The plays we read will be selected from the following “greatest hits”:
David Auburn’s   Proof
Mike Bartlett’s   My Child
Samuel Beckett’s  Catastrophe
April de Angelis’   Ironmistress
David Eldridge’s  Serving It Up
Michael Frayn’s   Copenhagen
Brian Friel’s   Translations
David Henry   Hwang’s Yellow Face
Terry Johnson’s   Hysteria
Sarah Kane’s   Blasted
Neil LaBute’s Bash:   Latterday Plays and Reasons to be Pretty
John Logan’s   Red
Patrick Marber’s   Closer
Donald Marguiles’   Time Stands Still
Martin McDonagh’s   The Pillowman
Rebecca Prichard’s   Fair Game
Sam Shepard’s   Buried Child
Judith Thompson’s   The Crackwalker and Pink
Enda Walsh’s   Disco Pigs
Timberlake Wertenbaker’s   Our Country’s Good

 

English 5730
Rhetoric
Professor: Dr. Annie Mendenhall
Description:
Rhetoric is the art of observing the "available means of persuasion."  This class will introduce you to theories of persuasion, the history of rhetoric, and the practice of rhetoric in today’s world.  We will read and watch a variety of media to see key rhetorical concepts in action.  As students, you will have the opportunity to apply your understanding of rhetoric to the analysis and creation of persuasive texts.  Additionally, we will engage with questions that have fascinated and puzzled students of rhetoric for thousands of years:  What is rhetoric?  How do words and symbols make meaning?  And how does rhetoric motivate us to action?  The first half of the course will cover the major theories of rhetoric.  The second half of the course will focus on the practice of rhetoric, including style, arrangement, and the invention of texts.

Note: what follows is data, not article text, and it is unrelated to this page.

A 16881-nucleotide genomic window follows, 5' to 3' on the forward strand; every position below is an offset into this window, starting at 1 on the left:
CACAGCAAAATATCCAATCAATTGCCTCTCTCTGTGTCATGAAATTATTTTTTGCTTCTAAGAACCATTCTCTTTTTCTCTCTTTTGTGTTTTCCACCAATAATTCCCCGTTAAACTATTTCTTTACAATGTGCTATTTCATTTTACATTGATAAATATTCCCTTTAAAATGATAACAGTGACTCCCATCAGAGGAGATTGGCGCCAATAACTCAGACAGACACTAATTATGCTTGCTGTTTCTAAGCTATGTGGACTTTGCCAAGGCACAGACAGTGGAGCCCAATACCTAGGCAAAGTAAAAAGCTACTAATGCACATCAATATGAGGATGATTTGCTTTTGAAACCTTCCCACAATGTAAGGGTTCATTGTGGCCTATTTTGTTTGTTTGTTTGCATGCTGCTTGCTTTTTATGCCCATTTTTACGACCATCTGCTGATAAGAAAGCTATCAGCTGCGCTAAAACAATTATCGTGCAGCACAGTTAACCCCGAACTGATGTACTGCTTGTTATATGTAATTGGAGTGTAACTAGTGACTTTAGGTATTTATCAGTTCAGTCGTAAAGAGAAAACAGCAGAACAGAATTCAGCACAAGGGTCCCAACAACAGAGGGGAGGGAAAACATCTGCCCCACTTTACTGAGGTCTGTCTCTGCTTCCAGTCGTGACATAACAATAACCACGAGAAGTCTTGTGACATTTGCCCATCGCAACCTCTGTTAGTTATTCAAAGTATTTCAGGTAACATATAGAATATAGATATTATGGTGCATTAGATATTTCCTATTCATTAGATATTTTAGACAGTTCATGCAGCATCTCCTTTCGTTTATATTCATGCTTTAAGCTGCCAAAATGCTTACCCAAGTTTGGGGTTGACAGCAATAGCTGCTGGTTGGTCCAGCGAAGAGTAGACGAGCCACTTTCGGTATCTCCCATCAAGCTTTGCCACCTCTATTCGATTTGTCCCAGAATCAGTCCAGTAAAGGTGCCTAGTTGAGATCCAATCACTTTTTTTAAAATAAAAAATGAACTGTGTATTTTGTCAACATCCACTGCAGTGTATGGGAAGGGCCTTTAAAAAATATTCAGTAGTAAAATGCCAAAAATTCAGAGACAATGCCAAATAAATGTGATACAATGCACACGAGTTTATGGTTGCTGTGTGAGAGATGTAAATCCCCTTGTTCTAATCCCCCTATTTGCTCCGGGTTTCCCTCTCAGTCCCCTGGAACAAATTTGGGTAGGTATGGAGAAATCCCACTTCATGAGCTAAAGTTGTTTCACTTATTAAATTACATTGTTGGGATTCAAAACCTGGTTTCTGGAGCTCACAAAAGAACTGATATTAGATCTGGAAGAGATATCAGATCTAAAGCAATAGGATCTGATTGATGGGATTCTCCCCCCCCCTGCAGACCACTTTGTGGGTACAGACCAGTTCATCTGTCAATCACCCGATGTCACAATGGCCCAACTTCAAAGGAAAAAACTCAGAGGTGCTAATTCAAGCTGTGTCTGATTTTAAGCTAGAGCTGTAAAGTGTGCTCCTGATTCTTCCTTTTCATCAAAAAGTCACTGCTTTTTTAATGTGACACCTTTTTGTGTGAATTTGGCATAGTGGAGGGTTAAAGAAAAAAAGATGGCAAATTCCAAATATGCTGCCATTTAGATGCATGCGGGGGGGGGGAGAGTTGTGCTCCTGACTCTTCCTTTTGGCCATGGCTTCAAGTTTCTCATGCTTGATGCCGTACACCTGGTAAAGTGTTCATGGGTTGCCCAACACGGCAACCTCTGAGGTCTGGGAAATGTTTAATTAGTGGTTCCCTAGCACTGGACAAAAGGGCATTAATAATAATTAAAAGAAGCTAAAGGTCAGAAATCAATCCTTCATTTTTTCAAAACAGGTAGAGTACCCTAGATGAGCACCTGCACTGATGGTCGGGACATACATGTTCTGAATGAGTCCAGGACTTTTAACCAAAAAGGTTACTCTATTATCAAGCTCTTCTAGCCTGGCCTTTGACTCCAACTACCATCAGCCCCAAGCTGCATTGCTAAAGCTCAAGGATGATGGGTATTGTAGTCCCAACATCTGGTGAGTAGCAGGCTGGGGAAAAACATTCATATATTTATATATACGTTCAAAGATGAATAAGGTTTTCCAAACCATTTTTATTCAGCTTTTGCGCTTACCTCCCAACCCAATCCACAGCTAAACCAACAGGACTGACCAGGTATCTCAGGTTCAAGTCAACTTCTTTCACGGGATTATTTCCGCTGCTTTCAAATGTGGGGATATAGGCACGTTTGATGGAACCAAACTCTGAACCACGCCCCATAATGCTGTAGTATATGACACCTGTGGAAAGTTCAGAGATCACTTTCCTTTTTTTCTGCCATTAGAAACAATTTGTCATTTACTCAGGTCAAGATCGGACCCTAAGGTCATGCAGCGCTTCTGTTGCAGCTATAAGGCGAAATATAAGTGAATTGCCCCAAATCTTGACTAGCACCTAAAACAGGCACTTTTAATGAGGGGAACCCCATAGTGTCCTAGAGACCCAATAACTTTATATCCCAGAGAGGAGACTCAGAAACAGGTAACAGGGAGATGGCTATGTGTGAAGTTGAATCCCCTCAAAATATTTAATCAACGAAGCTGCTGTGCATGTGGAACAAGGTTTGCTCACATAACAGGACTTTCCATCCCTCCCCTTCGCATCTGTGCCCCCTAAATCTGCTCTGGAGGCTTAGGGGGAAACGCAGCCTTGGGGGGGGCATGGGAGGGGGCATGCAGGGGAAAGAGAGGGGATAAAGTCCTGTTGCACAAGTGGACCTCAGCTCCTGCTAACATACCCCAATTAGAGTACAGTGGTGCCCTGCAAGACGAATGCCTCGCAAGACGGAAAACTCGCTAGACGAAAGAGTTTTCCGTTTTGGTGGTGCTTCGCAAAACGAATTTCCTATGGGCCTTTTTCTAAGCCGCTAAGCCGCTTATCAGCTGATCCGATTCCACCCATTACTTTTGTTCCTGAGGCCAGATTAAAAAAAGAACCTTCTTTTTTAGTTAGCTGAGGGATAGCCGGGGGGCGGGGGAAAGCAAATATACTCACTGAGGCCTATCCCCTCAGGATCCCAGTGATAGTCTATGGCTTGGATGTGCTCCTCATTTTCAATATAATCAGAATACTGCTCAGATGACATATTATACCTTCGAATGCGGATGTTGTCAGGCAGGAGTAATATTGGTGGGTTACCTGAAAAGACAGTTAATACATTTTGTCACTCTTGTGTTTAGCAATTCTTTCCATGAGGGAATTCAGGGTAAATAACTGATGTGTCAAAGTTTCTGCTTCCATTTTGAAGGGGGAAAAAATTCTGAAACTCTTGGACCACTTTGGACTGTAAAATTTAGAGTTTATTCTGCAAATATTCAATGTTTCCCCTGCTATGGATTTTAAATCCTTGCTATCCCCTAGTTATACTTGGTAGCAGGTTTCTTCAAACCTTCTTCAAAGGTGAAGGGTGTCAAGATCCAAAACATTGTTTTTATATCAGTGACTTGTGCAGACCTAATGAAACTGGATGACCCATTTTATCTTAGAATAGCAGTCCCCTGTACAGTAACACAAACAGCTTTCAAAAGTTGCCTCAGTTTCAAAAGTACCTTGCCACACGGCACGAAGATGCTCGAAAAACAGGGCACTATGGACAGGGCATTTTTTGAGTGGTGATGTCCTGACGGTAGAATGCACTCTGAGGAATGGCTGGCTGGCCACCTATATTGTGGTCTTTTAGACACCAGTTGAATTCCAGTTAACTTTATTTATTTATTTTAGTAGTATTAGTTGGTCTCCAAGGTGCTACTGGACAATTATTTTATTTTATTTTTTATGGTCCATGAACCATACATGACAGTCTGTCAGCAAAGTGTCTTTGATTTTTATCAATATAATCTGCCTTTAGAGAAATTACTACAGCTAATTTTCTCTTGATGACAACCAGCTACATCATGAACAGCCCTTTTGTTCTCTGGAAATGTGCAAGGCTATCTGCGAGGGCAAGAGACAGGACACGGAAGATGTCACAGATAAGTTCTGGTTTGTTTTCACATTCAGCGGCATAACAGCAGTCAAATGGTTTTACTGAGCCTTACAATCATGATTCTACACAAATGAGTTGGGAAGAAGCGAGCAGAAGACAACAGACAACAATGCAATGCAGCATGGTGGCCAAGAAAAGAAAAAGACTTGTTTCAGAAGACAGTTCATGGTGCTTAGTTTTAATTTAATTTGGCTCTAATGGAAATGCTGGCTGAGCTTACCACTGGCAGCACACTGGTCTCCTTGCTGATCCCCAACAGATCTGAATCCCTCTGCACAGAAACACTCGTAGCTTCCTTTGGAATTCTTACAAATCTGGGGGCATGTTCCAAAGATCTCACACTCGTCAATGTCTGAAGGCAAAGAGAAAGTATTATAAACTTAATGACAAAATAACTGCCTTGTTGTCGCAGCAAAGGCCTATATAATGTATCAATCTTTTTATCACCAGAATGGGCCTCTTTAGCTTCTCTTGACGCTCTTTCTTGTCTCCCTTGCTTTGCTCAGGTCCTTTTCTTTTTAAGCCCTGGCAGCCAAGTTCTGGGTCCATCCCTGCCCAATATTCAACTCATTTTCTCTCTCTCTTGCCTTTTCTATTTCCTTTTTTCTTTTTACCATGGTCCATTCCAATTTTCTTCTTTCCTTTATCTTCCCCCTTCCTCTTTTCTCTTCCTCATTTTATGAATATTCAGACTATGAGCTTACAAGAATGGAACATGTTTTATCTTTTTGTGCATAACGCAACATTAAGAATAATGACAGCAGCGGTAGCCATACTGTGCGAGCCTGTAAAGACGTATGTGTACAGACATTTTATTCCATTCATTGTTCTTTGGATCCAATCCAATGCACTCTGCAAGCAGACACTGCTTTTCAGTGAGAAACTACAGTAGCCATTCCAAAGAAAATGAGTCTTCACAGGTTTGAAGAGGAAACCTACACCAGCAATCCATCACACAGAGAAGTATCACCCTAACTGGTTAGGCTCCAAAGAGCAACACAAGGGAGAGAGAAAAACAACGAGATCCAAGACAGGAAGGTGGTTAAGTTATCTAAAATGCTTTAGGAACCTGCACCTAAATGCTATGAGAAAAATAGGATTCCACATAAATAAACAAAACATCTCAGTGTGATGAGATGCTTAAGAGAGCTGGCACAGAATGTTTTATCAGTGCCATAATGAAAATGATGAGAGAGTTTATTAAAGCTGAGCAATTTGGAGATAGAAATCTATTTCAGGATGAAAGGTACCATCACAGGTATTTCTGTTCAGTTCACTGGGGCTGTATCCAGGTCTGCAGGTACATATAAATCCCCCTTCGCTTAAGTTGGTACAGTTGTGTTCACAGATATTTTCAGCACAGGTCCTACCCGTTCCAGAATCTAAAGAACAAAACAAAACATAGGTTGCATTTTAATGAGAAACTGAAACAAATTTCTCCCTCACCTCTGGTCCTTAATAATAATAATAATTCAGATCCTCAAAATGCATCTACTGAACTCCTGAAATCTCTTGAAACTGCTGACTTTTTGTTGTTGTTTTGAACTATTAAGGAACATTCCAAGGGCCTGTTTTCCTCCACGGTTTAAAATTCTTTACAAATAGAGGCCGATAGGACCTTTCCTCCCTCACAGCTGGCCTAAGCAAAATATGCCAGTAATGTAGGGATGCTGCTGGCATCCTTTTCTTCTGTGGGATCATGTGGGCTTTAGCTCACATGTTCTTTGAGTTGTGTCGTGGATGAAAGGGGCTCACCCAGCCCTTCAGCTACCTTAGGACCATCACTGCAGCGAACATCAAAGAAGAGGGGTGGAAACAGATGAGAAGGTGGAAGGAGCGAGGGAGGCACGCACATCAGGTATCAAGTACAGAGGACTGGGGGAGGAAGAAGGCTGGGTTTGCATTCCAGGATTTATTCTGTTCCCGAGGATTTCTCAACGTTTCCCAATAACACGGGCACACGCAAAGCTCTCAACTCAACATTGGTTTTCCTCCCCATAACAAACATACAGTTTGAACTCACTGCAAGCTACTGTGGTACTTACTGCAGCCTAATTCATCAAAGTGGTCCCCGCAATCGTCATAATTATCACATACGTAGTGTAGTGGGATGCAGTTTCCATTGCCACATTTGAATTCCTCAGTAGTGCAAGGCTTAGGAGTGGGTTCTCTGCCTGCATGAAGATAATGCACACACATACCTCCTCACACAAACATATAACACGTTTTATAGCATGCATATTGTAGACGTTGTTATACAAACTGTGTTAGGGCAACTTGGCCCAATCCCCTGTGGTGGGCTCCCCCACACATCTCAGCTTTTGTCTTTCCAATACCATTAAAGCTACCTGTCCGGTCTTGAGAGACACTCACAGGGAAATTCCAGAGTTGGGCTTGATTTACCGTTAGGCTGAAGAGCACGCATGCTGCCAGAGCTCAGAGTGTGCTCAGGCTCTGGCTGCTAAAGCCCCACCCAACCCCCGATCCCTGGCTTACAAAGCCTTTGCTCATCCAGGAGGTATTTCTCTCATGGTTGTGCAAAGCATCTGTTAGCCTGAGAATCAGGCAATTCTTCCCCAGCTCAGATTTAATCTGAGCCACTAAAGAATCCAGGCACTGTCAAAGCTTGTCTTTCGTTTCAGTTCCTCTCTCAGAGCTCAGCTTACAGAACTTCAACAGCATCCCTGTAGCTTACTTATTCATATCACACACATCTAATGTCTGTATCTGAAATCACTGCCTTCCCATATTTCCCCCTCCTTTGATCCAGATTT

Film

Film 5025
Popular Culture Theory and Criticism
Professor:
Dr. Karen Hollinger
Description: